Holidaymakers to Spain will have to wear face coverings on the beach as the country tightens mask rules.
Face coverings have been mandatory since May 2020 in Spain in places where it is not possible to social distance.
But as of this Wednesday, face coverings will be required outdoors and in all public places - including the beach - for anyone over the age of six. Exceptions will continue to be made for people with medical conditions or respiratory problems or for those exercising outdoors.
However, although the rule is to be processed as law, it may not be mandated nationwide as it depends on the agreement from regional health ministers.
Previously, regional authorities could allow tourists to remove face coverings when sunbathing as long as they were able to maintain a 1.5 metre distance.
The Balearic health minister Patricia Gómez has indicated that masks at beaches and by pools will not be obligatory in the region as long as a safe distance is maintained.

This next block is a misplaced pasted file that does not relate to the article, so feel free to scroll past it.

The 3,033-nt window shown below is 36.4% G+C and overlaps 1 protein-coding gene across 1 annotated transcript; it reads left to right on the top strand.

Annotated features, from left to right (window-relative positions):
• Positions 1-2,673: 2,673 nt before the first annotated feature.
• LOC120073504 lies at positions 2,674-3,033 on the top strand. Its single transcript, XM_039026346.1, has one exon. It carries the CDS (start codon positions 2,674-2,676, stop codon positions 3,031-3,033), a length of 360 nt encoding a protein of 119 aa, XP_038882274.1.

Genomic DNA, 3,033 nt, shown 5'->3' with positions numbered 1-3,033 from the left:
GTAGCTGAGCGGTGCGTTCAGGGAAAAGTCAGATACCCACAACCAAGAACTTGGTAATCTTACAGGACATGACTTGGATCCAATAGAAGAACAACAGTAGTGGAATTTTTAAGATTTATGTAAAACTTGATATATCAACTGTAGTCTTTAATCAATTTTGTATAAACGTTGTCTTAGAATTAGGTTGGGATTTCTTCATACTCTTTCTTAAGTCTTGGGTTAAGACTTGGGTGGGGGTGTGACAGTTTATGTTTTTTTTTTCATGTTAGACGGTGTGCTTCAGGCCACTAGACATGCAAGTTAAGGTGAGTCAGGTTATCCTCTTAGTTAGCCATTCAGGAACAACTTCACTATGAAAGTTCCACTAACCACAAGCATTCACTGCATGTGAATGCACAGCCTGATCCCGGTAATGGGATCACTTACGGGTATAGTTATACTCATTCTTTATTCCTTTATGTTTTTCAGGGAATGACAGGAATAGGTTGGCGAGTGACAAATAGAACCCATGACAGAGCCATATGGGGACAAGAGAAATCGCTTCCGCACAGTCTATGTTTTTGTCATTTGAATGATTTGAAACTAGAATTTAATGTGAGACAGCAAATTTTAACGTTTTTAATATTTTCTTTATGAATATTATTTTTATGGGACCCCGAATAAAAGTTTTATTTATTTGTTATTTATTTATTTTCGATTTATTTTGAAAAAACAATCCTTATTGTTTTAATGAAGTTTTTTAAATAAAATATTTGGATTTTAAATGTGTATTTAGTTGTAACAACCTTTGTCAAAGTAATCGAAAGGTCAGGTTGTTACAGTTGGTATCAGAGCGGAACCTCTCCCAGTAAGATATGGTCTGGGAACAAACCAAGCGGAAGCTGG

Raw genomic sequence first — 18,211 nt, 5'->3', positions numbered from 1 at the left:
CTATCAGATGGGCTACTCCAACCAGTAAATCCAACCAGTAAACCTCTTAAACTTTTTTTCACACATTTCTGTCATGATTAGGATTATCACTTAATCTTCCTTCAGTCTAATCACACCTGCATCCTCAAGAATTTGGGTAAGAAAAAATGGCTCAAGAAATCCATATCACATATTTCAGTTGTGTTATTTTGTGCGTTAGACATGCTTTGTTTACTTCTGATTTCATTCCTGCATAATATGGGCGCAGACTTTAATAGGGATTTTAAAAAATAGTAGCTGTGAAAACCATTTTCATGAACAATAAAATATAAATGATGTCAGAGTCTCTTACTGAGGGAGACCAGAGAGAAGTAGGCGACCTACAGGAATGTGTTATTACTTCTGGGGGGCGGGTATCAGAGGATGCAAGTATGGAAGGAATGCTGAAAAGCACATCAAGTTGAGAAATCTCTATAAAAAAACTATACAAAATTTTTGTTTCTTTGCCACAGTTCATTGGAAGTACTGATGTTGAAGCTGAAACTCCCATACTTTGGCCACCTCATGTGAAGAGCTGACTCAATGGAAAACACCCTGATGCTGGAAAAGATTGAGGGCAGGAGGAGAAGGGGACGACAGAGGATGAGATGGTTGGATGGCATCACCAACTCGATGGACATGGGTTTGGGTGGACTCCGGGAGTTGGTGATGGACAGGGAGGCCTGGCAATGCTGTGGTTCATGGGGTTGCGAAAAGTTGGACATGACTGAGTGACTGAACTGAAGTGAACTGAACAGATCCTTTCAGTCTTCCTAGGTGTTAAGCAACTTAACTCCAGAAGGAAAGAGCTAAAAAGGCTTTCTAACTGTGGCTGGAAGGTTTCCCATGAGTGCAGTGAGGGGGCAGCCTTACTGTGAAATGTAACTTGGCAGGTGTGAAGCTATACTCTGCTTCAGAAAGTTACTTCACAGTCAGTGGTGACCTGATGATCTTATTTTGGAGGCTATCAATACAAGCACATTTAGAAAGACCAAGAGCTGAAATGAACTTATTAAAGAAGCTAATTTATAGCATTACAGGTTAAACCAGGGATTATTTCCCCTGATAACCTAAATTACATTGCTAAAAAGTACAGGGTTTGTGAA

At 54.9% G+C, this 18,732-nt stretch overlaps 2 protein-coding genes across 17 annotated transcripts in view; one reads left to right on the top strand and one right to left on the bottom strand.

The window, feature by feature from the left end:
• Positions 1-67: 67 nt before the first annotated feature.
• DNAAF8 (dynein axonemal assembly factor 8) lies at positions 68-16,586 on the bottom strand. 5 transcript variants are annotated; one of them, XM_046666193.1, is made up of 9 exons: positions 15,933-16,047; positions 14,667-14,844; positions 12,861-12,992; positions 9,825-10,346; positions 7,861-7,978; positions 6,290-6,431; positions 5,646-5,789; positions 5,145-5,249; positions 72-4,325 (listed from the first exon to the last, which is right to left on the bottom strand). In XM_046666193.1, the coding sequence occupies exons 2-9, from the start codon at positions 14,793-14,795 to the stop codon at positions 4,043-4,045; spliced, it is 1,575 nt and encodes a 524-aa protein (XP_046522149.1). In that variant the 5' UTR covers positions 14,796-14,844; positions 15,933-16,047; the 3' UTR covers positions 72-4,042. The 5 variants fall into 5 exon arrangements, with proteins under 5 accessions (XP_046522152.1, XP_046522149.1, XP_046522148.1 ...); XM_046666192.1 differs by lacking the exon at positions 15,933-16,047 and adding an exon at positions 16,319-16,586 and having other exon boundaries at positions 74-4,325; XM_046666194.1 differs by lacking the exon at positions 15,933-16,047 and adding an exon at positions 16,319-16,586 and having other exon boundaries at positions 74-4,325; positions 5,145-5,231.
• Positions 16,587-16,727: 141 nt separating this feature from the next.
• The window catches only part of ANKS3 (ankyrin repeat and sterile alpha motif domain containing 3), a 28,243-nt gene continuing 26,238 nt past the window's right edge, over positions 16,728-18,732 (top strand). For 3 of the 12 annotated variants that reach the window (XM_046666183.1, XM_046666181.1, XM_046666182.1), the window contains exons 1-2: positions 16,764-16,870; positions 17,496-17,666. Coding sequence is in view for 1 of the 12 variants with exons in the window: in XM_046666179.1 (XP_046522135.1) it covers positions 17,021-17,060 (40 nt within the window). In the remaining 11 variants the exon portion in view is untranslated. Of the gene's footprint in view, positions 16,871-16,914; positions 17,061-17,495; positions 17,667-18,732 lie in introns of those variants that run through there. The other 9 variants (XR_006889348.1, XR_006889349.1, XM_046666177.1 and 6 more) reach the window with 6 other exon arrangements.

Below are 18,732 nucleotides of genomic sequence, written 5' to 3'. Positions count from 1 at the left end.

An agreement with regional governments is to be signed on Wednesday which will make clear the regulations
Carolina Darias, the national minister of health, said the rule will be processed as a law but technical issues, including those raised by regional governments, will be considered.
An agreement, which will need consensus from regional leaders, will be signed on Wednesday, local media reported.
Spain has recorded over 75,000 deaths during the pandemic with nearly 3.3 million cases. The government has vowed to vaccinate 70% of Spain's population by the end of summer.
Around 2.6 million people in the nation of around 47 million people have so far been fully vaccinated, mainly residents and workers in nursing homes who were given priority.
The government is reportedly considering a four-tier traffic light system which could allow people to travel abroad this summer after 17 May.
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